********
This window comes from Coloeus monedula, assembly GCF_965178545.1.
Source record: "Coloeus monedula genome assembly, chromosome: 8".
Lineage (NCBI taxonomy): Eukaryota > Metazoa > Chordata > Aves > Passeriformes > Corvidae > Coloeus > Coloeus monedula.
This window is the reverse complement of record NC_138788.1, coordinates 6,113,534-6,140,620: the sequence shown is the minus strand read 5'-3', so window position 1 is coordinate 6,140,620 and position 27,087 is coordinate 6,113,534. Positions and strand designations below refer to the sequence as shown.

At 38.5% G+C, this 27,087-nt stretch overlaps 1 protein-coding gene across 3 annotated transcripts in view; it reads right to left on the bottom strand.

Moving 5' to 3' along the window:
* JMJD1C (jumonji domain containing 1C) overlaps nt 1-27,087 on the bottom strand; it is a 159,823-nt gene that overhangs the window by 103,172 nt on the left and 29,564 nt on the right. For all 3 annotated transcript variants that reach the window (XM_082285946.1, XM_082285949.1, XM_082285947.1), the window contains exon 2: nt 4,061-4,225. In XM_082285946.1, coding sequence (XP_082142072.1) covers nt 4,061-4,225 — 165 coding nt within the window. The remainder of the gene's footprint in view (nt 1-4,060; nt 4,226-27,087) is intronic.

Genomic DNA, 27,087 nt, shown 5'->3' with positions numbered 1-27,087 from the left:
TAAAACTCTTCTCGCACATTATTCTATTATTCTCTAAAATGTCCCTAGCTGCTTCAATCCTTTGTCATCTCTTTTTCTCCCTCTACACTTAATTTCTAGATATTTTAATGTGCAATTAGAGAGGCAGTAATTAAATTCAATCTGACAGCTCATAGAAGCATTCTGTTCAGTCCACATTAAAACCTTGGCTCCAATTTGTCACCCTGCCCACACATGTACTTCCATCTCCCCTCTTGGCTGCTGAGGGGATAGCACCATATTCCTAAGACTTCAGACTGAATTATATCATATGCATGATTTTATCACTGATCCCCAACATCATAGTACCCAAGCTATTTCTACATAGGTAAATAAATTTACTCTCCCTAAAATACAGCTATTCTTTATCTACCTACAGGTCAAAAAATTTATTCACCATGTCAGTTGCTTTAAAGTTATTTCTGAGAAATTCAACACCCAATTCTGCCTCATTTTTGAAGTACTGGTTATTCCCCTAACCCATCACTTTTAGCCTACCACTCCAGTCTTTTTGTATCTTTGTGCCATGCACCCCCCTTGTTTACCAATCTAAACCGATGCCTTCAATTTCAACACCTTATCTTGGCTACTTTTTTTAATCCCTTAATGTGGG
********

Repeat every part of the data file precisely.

This window comes from Coloeus monedula, assembly GCF_965178545.1.
Source record: "Coloeus monedula genome assembly, chromosome: 8".
Lineage (NCBI taxonomy): Eukaryota > Metazoa > Chordata > Aves > Passeriformes > Corvidae > Coloeus > Coloeus monedula.
This window is the reverse complement of record NC_138788.1, coordinates 6,113,534-6,140,620: the sequence shown is the minus strand read 5'-3', so window position 1 is coordinate 6,140,620 and position 27,087 is coordinate 6,113,534. Positions and strand designations below refer to the sequence as shown.

At 38.5% G+C, this 27,087-nt stretch overlaps 1 protein-coding gene across 3 annotated transcripts in view; it reads right to left on the bottom strand.

Moving 5' to 3' along the window:
* JMJD1C (jumonji domain containing 1C) overlaps nt 1-27,087 on the bottom strand; it is a 159,823-nt gene that overhangs the window by 103,172 nt on the left and 29,564 nt on the right. For all 3 annotated transcript variants that reach the window (XM_082285946.1, XM_082285949.1, XM_082285947.1), the window contains exon 2: nt 4,061-4,225. In XM_082285946.1, coding sequence (XP_082142072.1) covers nt 4,061-4,225 — 165 coding nt within the window. The remainder of the gene's footprint in view (nt 1-4,060; nt 4,226-27,087) is intronic.

Genomic DNA, 27,087 nt, shown 5'->3' with positions numbered 1-27,087 from the left:
TAAAACTCTTCTCGCACATTATTCTATTATTCTCTAAAATGTCCCTAGCTGCTTCAATCCTTTGTCATCTCTTTTTCTCCCTCTACACTTAATTTCTAGATATTTTAATGTGCAATTAGAGAGGCAGTAATTAAATTCAATCTGACAGCTCATAGAAGCATTCTGTTCAGTCCACATTAAAACCTTGGCTCCAATTTGTCACCCTGCCCACACATGTACTTCCATCTCCCCTCTTGGCTGCTGAGGGGATAGCACCATATTCCTAAGACTTCAGACTGAATTATATCATATGCATGATTTTATCACTGATCCCCAACATCATAGTACCCAAGCTATTTCTACATAGGTAAATAAATTTACTCTCCCTAAAATACAGCTATTCTTTATCTACCTACAGGTCAAAAAATTTATTCACCATGTCAGTTGCTTTAAAGTTATTTCTGAGAAATTCAACACCCAATTCTGCCTCATTTTTGAAGTACTGGTTATTCCCCTAACCCATCACTTTTAGCCTACCACTCCAGTCTTTTTGTATCTTTGTGCCATGCACCCCCCTTGTTTACCAATCTAAACCGATGCCTTCAATTTCAACACCTTATCTTGGCTACTTTTTTTAATCCCTTAATGTGGG